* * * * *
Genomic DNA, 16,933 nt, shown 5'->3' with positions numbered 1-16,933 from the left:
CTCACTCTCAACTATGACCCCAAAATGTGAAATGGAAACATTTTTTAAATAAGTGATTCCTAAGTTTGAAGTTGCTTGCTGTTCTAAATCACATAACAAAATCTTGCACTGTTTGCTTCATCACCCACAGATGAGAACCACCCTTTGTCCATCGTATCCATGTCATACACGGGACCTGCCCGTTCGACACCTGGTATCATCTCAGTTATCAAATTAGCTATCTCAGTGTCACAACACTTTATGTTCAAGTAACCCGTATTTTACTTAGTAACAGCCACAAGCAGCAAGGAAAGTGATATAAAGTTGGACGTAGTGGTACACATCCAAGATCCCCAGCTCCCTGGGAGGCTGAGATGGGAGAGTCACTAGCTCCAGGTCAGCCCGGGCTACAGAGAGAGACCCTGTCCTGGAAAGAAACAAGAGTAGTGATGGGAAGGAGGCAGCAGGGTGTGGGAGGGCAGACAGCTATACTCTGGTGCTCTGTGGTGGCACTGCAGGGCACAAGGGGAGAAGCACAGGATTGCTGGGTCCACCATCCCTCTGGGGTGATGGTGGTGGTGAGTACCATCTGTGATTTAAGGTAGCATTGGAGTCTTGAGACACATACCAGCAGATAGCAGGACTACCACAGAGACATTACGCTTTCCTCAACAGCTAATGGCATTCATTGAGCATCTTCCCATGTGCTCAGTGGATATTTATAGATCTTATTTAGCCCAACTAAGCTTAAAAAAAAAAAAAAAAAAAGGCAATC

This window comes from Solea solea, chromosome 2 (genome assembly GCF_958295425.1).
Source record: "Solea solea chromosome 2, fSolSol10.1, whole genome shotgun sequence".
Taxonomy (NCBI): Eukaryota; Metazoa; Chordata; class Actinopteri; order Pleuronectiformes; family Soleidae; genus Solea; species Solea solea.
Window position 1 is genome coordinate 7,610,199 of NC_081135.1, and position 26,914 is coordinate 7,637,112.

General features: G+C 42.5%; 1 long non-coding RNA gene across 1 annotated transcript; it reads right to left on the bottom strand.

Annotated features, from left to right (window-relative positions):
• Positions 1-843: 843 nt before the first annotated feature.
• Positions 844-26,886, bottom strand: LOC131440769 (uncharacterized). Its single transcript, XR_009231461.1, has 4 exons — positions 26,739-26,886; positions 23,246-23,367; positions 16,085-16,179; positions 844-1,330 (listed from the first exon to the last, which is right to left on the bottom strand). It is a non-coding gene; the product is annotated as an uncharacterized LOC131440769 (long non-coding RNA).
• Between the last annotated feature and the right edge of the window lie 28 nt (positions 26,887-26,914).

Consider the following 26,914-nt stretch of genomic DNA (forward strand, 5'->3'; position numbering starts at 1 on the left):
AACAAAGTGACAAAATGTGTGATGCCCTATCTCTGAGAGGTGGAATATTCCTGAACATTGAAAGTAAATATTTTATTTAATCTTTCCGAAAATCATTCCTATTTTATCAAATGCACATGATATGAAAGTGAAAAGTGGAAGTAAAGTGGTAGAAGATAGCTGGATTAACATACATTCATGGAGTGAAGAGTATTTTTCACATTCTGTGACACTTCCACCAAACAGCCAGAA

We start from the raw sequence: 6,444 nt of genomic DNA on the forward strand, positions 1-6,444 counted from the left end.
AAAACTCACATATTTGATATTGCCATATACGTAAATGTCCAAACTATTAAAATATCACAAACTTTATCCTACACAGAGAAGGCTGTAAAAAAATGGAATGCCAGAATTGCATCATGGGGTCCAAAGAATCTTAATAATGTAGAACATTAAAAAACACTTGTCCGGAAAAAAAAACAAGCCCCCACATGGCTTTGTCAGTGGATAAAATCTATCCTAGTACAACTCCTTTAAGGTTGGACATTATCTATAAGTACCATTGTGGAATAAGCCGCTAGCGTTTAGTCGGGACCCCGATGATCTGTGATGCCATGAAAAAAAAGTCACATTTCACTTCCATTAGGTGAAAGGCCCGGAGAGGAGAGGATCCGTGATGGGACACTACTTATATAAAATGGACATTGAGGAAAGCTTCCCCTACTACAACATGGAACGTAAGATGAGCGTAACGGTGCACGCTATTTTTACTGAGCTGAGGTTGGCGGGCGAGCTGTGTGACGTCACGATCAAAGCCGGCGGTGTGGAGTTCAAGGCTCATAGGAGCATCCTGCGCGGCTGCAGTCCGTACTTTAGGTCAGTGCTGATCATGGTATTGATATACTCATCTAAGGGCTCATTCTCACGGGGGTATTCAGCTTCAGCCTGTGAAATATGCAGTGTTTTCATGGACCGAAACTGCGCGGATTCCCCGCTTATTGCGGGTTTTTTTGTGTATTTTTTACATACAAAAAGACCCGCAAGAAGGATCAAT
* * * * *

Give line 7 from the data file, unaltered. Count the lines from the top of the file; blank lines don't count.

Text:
General features: G+C 42.5%; 1 long non-coding RNA gene across 1 annotated transcript; it reads right to left on the bottom strand.